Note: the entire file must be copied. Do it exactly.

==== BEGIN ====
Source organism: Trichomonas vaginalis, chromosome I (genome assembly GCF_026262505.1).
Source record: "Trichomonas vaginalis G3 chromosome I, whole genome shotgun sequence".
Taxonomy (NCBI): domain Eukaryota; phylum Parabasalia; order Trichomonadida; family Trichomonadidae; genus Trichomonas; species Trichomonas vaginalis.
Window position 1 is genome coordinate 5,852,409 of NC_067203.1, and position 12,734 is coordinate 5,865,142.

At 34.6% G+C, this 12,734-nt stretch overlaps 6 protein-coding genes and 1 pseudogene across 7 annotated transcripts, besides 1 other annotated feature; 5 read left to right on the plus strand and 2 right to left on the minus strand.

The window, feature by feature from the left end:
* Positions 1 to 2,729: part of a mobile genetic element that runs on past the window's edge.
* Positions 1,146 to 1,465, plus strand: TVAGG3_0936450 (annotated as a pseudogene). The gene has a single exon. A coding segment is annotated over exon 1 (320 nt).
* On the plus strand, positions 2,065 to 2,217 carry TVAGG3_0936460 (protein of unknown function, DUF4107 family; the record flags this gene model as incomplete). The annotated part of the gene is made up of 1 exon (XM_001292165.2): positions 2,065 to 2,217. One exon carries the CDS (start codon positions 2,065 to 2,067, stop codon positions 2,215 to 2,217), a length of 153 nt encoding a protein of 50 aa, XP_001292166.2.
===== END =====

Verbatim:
Source organism: Trichomonas vaginalis, chromosome I (genome assembly GCF_026262505.1).
Source record: "Trichomonas vaginalis G3 chromosome I, whole genome shotgun sequence".
Taxonomy (NCBI): domain Eukaryota; phylum Parabasalia; order Trichomonadida; family Trichomonadidae; genus Trichomonas; species Trichomonas vaginalis.
Window position 1 is genome coordinate 5,852,409 of NC_067203.1, and position 12,734 is coordinate 5,865,142.

At 34.6% G+C, this 12,734-nt stretch overlaps 6 protein-coding genes and 1 pseudogene across 7 annotated transcripts, besides 1 other annotated feature; 5 read left to right on the plus strand and 2 right to left on the minus strand.

The window, feature by feature from the left end:
* Positions 1 to 2,729: part of a mobile genetic element that runs on past the window's edge.
* Positions 1,146 to 1,465, plus strand: TVAGG3_0936450 (annotated as a pseudogene). The gene has a single exon. A coding segment is annotated over exon 1 (320 nt).
* On the plus strand, positions 2,065 to 2,217 carry TVAGG3_0936460 (protein of unknown function, DUF4107 family; the record flags this gene model as incomplete). The annotated part of the gene is made up of 1 exon (XM_001292165.2): positions 2,065 to 2,217. One exon carries the CDS (start codon positions 2,065 to 2,067, stop codon positions 2,215 to 2,217), a length of 153 nt encoding a protein of 50 aa, XP_001292166.2.